Dancers of the Tribal Traditions Arts and Education group provided traditional music and dancing. (Sam Bruton/TCU Staff Photographer)

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TCU students were encouraged to view Columbus’s arrival in the Americas from the perspective of Native Americans as part of the university’s first Indigenous People’s Day symposium.

Chebon Kernell, the keynote speaker at the panel discussion, said he was in awe of how indigenous perspectives were brought into the world of academics. 


“Events in history are presented as a ‘that’s just how it is’ or ‘it’s God’s will’,” he said. Growing up in Oklahoma, he said people like him were dehumanized by their histories.  

Chebon Kernell, a citizen of the Seminole Nation of Oklahoma, speaks at the panel discussion of the symposium. (Sam Bruton/TCU Staff Photographer)
Chebon Kernell, a citizen of the Seminole Nation of Oklahoma, speaks at the panel discussion of the symposium. (Sam Bruton/TCU Staff Photographer)

He asked Monday’s audience: “What would it look like to recognize the true history and challenge the meaning of Columbus Day?”

Dr. Theresa Gaul of the Department of English and Women and Gender Studies and Dr. Scott Langston of the Religion Department organized the event. It was sponsored by an Instructional Grant and the AddRan College of Liberal Arts.

Carl Kurtz tells students about his tipi that he set up in the Commons for the Indigenous People's Day Symposium. (Sam Bruton/TCU Staff Photographer)
Carl Kurtz tells students about his teepee that he set up in the Commons for the Indigenous People’s Day Symposium. (Sam Bruton/TCU Staff Photographer)

To mark the occasion, a teepee nearly 24 feet high and 18 feet wide was set up in the Campus Commons.  Its owner, Carl Kurtz, is a TCU alumni and employee and a member of the Citizen Band Potawatomi Nation.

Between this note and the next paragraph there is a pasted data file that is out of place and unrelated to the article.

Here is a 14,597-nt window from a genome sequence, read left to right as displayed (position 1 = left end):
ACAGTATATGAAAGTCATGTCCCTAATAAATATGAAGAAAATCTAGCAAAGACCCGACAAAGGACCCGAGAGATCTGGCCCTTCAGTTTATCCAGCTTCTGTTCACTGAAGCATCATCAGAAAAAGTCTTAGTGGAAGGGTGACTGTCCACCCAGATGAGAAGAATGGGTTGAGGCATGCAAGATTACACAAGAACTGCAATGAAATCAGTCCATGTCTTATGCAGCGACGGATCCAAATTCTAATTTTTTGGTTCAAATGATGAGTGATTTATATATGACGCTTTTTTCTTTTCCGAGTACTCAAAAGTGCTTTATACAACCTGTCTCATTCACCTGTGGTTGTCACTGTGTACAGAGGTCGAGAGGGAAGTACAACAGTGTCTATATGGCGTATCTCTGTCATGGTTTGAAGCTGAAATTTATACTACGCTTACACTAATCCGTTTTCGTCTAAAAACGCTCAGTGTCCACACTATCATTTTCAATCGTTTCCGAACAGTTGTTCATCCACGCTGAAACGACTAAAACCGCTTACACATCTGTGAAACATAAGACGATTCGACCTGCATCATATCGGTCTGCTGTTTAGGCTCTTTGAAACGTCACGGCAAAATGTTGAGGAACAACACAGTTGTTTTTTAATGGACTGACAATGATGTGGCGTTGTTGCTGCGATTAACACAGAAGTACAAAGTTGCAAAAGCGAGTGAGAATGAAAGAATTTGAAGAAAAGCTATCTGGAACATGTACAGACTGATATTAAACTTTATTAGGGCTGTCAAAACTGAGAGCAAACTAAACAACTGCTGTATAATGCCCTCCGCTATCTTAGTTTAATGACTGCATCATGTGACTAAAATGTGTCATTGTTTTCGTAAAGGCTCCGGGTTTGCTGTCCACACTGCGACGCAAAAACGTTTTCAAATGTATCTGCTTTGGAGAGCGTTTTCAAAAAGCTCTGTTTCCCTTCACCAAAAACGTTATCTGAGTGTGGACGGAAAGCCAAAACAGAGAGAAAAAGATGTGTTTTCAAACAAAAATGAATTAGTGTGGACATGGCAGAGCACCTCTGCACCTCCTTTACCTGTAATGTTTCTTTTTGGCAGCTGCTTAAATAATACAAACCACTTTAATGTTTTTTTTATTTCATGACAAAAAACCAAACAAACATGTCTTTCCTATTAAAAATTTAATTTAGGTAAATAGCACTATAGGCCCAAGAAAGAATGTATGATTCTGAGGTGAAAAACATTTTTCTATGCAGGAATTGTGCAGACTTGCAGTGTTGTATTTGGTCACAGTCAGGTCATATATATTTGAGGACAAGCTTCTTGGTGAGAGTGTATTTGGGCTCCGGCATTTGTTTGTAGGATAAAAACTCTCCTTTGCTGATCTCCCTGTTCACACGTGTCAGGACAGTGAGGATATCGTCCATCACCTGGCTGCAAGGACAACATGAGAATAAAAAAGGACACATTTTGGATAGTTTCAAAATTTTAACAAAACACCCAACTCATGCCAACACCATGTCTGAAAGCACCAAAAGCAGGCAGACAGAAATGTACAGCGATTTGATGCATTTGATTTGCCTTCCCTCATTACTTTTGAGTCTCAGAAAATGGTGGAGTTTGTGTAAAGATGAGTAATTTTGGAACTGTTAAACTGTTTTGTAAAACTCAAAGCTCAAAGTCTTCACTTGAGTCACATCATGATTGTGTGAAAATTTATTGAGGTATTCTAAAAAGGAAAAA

After a panel discussion, dancers of the Tribal Traditions Arts and Education group presented traditional dances to the beat of Comanche Thunder drummers. 

Kernell is a citizen of the Seminole Nation of Oklahoma and executive secretary for Native American and Indigenous Ministries of the General Board of Global Ministries for the United Methodist Church.

A dancer of the Tribal Traditions Arts and Education group dances in the Commons. (Sam Bruton/TCU Staff Photographer)
A dancer of the Tribal Traditions Arts and Education group dances in the Commons. (Sam Bruton/TCU Staff Photographer)

 

The panel discussion also featured Peggy Larney, a citizen of the Choctaw Nation, who said the U.S. is a model for eliminating indigenous people.  

“Columbus Day needs to be abolished,” Larney added.  

Brian Larney, Peggy’s son and a Choctaw/Seminole artist, said that “students around here don’t have that many Native American friends so they don’t see the need to assist.”

“Indigenous people don’t see Columbus Day as something to celebrate” said Gaul, an organizer of the event.  Many Native Americans and indigenous people are calling for a reframing of the holiday to more accurately convey history and share cultural sensitivity.

Oklahoma University began observing Indigenous People’s Day last year with a symposium similar to TCU’s.  This grassroots movement is finding its way throughout the nation, Gaul said.  Both Seattle and Minneapolis have accepted petitions to change the name of the holiday.

Kernell said Oklahoma, a state created for indigenous people, is the stage for irony.  Twice a petition was written to change the name of Columbus Day to Indigenous People’s Day and twice it was denied.

Edyka Chilomé answers and audience member's question at the panel discussion held in the BLUU Ballroom. (Sam Bruton/TCU Staff Photographer)
Edyka Chilomé answers and audience member’s question at the panel discussion held in the BLUU Ballroom. (Sam Bruton/TCU Staff Photographer)

Edyka Chilomé, an activist of diasporic indigenous descent, noted the legacy of violence that has come from Columbus Day.

“Many of us come from indigenous people who have been displaced,” she said.